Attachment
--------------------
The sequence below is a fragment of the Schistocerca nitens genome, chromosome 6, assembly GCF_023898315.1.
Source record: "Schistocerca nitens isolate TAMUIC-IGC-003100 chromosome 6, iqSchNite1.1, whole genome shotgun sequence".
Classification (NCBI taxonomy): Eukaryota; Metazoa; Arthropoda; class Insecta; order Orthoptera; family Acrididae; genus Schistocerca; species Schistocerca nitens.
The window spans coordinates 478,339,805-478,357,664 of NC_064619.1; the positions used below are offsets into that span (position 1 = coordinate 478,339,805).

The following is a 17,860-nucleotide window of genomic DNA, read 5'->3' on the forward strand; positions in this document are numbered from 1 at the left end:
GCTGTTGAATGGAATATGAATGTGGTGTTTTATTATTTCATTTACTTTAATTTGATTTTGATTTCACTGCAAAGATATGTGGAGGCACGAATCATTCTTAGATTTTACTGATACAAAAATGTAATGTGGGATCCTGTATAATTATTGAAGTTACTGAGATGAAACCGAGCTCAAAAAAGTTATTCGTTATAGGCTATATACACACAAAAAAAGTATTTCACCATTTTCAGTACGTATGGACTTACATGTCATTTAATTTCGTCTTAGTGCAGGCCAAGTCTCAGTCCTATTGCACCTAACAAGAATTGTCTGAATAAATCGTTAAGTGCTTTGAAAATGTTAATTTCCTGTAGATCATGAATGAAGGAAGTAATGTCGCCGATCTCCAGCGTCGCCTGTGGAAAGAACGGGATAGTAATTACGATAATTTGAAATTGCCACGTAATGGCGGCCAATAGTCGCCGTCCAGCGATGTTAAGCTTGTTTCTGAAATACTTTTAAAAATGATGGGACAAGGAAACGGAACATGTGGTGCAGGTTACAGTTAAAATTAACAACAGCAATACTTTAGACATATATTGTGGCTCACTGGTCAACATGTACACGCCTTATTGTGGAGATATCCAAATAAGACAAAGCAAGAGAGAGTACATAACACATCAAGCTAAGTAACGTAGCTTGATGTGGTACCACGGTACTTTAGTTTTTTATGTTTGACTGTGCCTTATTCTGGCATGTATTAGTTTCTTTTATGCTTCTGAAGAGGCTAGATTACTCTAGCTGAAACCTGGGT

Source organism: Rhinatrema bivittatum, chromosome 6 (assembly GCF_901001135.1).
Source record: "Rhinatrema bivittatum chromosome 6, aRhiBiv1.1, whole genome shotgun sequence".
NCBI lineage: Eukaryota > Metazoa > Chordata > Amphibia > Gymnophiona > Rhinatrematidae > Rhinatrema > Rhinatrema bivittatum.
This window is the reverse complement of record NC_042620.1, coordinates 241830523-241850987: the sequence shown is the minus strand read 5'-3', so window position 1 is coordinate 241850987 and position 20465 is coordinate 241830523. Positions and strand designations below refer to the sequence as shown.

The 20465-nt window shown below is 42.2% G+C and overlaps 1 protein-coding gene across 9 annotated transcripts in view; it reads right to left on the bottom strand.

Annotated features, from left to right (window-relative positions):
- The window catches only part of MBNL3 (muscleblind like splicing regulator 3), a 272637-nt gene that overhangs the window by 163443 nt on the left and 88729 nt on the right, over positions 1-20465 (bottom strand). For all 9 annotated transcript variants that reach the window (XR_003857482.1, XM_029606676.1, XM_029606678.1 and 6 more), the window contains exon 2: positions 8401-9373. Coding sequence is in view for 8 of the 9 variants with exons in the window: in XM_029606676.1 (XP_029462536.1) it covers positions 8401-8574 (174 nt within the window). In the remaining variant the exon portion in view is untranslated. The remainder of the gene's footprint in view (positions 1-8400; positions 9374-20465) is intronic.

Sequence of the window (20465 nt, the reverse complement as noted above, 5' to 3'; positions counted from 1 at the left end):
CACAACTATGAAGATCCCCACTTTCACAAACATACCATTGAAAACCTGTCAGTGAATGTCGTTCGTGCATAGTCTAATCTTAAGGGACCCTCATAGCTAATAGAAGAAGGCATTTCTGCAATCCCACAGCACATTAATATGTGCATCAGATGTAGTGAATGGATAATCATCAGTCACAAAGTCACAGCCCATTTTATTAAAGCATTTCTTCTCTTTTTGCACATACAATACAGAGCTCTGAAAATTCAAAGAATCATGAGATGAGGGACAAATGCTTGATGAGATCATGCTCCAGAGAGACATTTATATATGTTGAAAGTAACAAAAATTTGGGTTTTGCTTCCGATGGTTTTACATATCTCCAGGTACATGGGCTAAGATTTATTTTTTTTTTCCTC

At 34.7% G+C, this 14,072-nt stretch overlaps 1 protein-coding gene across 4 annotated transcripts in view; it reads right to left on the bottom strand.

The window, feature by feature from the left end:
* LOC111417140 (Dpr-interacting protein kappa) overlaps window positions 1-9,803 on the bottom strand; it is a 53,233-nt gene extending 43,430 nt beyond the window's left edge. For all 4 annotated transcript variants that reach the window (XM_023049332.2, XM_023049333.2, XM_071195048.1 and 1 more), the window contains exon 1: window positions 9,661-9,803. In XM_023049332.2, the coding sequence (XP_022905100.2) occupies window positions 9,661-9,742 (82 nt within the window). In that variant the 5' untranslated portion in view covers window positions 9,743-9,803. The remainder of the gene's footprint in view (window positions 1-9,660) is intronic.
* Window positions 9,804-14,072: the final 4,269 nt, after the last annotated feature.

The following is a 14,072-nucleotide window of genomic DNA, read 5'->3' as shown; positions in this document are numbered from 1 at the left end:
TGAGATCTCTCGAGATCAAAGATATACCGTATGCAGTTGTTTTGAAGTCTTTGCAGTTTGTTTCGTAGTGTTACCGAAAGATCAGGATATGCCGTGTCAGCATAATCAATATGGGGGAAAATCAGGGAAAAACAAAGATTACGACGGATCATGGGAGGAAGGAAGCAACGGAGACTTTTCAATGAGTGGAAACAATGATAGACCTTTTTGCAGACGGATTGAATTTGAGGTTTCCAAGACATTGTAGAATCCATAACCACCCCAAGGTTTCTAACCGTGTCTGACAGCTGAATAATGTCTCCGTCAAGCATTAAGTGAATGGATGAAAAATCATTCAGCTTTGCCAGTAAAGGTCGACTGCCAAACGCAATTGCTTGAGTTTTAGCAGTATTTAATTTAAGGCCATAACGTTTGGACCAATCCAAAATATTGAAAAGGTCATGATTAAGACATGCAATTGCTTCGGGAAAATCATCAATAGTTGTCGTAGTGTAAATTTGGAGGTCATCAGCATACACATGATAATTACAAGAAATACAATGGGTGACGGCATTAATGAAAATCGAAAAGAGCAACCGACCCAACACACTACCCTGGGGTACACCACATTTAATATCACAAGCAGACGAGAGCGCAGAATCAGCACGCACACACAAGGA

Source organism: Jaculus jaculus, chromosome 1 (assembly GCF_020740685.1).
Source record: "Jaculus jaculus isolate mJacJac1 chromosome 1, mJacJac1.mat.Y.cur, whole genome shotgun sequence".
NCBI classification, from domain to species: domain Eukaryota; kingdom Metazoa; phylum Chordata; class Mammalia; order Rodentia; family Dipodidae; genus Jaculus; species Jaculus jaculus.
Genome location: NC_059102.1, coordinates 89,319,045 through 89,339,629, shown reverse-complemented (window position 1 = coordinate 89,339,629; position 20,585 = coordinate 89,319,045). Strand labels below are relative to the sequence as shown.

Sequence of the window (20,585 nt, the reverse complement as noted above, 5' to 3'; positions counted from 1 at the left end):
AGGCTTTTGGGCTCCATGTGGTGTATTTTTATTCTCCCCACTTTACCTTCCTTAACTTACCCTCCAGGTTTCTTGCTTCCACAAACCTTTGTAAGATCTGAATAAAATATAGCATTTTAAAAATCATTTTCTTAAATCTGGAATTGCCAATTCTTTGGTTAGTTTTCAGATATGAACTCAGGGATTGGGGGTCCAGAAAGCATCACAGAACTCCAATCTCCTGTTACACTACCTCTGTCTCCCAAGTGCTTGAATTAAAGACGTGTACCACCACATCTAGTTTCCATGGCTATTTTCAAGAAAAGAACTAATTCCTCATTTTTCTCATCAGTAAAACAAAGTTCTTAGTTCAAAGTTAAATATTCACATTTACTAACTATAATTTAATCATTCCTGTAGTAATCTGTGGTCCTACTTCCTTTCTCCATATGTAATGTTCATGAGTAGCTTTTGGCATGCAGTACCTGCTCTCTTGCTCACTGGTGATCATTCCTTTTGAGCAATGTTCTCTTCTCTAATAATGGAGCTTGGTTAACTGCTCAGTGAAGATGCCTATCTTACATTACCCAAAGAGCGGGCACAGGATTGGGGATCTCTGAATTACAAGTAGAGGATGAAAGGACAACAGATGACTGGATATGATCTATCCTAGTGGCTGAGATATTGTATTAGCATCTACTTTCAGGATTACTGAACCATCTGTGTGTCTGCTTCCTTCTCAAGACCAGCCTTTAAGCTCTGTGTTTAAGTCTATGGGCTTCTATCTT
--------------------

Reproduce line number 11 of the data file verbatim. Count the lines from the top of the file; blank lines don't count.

The 20465-nt window shown below is 42.2% G+C and overlaps 1 protein-coding gene across 9 annotated transcripts in view; it reads right to left on the bottom strand.